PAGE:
It randomly produced two empty vectors first, which is fine. It’s valid to sort 0 maps. If I run that sample more, I’ll see vectors with more maps in them.
Halfway there! Now for the instructions. Start with a subset of the map keys – there’s no subset generator, but I can build one using the non-empty-set defined earlier. I want a non-empty-set of elements from my set-of-keys.

(non-empty-set (gen/elements set-of-keys)) 
  ;; some-keys: 1 or more keys. 

To pair these instruction keys with directions, I’ll generate the right number of directions. Generating a direction means choosing between :ascending or :descending. This is a smaller generator that I can define outside:

(def mygen-direction-of-sort 
      (gen/elements [:ascending :descending])) 

and then to get a specific-length vector of these:

(gen/vector mygen-direction-of-sort (count some-keys)) 
   ;; some-directions

I’ll put the instruction keys with the directions together after the generation is all complete, and assemble the output:

(def maps-and-sort-instructions
 (m/domonad gen-m
  [set-of-keys (non-empty-set gen/keyword)
   set-of-value-gens (gen/vector  
                      (gen/elements [gen/string gen/int])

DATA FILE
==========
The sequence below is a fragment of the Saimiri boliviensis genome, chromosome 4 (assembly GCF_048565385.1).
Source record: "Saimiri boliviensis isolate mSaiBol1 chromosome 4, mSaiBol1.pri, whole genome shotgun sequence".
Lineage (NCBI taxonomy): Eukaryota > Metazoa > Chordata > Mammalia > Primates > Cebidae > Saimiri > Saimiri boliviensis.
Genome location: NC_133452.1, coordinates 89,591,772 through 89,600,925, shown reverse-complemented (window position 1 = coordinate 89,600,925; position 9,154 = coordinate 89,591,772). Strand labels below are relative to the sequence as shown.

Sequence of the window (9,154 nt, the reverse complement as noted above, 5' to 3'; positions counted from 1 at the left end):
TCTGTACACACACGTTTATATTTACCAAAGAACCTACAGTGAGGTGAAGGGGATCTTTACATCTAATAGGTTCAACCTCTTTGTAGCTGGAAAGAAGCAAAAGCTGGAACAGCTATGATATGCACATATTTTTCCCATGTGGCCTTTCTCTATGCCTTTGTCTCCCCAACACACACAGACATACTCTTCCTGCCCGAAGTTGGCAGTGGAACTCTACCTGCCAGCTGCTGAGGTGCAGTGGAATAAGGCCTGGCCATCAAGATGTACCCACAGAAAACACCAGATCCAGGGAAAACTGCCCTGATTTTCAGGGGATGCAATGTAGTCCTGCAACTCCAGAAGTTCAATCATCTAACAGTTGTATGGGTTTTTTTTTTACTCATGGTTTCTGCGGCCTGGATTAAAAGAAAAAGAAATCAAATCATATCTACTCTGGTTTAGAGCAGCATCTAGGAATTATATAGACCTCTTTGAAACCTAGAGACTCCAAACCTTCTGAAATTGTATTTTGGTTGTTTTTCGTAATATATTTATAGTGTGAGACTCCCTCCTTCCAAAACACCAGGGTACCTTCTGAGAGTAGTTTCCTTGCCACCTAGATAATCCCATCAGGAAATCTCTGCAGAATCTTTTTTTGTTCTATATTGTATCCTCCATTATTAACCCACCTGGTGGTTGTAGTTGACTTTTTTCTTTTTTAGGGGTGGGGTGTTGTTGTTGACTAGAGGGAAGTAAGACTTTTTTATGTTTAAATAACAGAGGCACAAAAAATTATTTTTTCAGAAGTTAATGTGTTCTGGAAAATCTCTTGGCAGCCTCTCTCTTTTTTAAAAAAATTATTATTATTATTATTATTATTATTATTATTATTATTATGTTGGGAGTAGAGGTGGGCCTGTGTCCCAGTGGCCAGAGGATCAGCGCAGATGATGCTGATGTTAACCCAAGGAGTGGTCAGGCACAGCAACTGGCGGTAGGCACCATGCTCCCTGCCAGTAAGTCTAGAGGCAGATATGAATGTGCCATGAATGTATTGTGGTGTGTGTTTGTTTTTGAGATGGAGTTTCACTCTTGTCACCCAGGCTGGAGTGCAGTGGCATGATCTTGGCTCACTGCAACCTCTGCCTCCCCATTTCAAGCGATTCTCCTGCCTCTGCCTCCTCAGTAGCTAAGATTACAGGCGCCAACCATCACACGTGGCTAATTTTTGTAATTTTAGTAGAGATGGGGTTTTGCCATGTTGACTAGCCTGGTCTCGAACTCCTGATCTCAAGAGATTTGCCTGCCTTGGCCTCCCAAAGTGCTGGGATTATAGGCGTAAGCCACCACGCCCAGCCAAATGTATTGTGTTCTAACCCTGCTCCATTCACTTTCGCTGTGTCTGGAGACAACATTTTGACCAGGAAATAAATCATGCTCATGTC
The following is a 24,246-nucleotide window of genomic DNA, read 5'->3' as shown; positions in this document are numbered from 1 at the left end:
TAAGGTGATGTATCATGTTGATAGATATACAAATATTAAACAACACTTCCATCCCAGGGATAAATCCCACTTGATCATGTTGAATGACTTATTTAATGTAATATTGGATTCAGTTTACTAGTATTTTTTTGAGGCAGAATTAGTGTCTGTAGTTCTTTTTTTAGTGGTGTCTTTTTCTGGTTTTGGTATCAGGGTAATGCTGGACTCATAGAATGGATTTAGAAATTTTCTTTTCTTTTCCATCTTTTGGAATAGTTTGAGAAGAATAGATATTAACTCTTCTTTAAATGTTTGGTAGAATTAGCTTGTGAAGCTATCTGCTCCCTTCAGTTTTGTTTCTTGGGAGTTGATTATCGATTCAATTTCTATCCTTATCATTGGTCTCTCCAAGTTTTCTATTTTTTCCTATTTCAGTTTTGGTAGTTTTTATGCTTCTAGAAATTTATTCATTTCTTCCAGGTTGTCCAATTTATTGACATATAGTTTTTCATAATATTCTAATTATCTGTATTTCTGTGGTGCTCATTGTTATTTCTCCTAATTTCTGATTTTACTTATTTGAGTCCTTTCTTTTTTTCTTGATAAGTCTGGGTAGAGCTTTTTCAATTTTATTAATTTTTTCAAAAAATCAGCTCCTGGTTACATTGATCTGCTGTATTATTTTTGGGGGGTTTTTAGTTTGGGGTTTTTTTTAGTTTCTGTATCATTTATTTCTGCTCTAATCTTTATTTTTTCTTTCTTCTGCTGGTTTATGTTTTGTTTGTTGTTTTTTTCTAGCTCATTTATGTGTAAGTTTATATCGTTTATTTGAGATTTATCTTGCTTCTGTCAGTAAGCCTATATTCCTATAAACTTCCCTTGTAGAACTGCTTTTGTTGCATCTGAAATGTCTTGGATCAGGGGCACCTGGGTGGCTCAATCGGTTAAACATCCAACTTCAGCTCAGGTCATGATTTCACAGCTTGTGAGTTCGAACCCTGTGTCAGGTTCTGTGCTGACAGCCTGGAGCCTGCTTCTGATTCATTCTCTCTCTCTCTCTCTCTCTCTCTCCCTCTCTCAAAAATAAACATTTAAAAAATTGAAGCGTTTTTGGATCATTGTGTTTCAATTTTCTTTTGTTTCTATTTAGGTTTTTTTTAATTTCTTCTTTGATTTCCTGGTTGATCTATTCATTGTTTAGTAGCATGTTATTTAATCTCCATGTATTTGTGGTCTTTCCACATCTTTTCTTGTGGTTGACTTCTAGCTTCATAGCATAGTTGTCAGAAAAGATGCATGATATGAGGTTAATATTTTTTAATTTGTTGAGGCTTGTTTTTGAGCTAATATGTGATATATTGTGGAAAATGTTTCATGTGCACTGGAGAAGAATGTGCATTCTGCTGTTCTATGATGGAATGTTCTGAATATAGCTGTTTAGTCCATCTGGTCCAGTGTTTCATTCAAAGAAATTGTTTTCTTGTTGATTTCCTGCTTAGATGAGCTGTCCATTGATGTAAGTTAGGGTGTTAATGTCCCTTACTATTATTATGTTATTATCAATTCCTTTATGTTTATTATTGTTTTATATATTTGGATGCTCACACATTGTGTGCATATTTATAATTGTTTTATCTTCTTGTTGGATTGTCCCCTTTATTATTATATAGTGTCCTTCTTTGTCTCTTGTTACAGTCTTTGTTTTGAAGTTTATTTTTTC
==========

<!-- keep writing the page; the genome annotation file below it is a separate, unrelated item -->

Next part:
(count set-of-keys))
   some-maps (gen/vector 
              (apply gen/hash-map 
               (mapcat vector set-of-keys 
                              set-of-value-gens)))
   some-keys (non-empty-set (gen/elements set-of-keys)) 
   some-directions (gen/vector mygen-direction-of-sort 
                               (count some-keys))]
        
   (let [instructions (map vector some-keys some-directions)] 
                           ;; pair keys with directions
    [some-maps instructions]))) ;; return maps and instructions

There it is, one giant generator, built of at least 11 small ones. That’s a lot of Clojure code… way too much to trust without a test. I need a property for my generator!
What is important about the output of this generator? Every instruction is a pair, every direction is either :ascending or :descending, and every key in the sort instructions is present in every map. I could also specify that the values for each key are all Comparable with each other, but I haven’t yet. This is close enough:

(def sort-instructions-are-compatible-with-maps
  (prop/for-all
    [[rows instructions] maps-and-sort-instructions]
    (every? identity (for [[k direction] instructions
                          ;; break instructions into parts
              (and (#{:ascending :descending} direction
                    ;; Clojure looks so weird
                   (every? k rows)))))) 
                          ;; will be false if the key is absent

(require ‘[clojure.test.check :as tc])
(tc/quick-check 50 sort-instructions-are-compatible-with-maps)
;; {:result true, :num-tests 50, :seed 1412659276160}